How it works
MatchMySound is an application that utilizes sound recognition technologies to compare two audio files – a pre-recorded reference track provided by the teacher or publisher and the one recorded by a learner. Our algorithm detects the differences between the audio files every 1/43rd of a second. It focuses on two main dimensions: sound and timing. The former includes the differences in sound qualities such as pitch, intonation, and articulation, while the latter provides the same for the timing correctness. The feedback is presented as both numerical scores and graphic displays that provide a finer level of detail. When creating an assessment, the teacher can specify goals for the scores. When students do not reach the goal, they are advised to try again. In addition to utilizing actual audio recordings, the system can also work with synthesized audio (MIDI).
While recording, the student only sees the progress bar which aligns to where they are within the piece or exercise. The primary function is to confirm that the computer is listening. Feedback is displayed only after the system determines that the student has finished playing. This feedback model is called the Knowledge of Results (evaluative feedback from an external source) in research. It also emulates the classical teaching practices in music education, where teachers usually let the student finish playing before giving their comments and suggestions. In MatchMySound’s case, not providing real-time feedback is a conscious and deliberate design choice to avoid problems, such as disrupting the eye movement of the learner.
One of the main design considerations was to avoid giving binary judgments of correct or incorrect, instead favoring a more continuous approach that stresses musicality. Music education is historically based around apprenticeships where students learn to imitate their teachers before developing their own style. This tool follows the same tradition by trying to match what the student is playing to what the teacher played or the author published, going beyond mere pitches and rhythms to enter the area of expressive qualities of a musical performance. As such, it just reports the musical differences between the two recordings.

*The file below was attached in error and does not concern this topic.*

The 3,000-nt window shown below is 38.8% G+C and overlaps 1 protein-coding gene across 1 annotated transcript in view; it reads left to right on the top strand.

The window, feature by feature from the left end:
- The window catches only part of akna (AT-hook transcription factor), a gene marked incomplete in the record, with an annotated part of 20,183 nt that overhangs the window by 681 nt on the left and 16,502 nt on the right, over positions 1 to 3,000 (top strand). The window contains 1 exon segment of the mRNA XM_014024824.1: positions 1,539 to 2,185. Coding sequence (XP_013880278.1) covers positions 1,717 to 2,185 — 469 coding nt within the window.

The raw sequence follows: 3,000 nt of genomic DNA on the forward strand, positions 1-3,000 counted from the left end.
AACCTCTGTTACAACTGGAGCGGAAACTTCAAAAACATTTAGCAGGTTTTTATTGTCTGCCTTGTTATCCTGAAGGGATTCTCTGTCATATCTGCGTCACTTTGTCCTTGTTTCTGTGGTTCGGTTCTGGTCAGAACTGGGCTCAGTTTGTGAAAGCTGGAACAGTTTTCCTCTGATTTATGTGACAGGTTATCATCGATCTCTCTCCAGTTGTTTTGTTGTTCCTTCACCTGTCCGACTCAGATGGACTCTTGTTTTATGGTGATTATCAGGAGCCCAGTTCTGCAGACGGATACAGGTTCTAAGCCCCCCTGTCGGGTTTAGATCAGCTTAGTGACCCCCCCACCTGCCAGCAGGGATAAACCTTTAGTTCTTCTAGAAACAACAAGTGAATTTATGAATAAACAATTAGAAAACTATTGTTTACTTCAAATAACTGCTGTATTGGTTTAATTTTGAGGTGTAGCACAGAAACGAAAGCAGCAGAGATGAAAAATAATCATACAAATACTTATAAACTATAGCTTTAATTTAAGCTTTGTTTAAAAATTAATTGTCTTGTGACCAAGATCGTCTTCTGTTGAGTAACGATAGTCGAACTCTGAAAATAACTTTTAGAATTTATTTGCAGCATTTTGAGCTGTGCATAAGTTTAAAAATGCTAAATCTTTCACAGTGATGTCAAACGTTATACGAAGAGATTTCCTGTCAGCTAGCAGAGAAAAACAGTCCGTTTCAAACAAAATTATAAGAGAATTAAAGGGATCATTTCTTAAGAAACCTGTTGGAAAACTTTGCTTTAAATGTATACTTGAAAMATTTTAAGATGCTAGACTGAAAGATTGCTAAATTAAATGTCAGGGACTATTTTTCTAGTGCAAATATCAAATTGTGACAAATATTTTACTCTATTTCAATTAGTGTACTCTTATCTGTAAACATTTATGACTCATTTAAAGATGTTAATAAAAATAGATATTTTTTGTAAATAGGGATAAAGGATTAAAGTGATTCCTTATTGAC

Another design consideration for the system was that it worked for as many musical instruments as possible. Considering the range of musical instruments tested, we believe it will work with all pitched instruments, including the most popular polyphonic instruments such as guitar and piano.
The robust nature of the audio matching algorithm makes it possible to use the technology in many educational settings. The main functionality can be displayed on any web page in an iFrame and connected to other learning apps through LTI. Its potential applications include interactive music games. As a proof of concept, we have incorporated one of them, Note Ahoy!, into our teacher tool.
Research papers. Käo, K., Niitsoo, M. MatchMySound: Introducing Feedback to Online Music Education. In Y. Cao, T. Väljataga, J. Tang, H. Leung, & M. Laanpere (Eds.), New Horizons in Web Based Learning ICWL 2014 (pp. 217-225). New York: Springer-Verlag.
Käo, K., Niitsoo, M. Optimizing the interaction between a self-learning guitar student and a sound recognition based educational game. CFMAE: The Changing Face of Music and Art Education Interdisciplinary Journal for Music and Art Pedagogy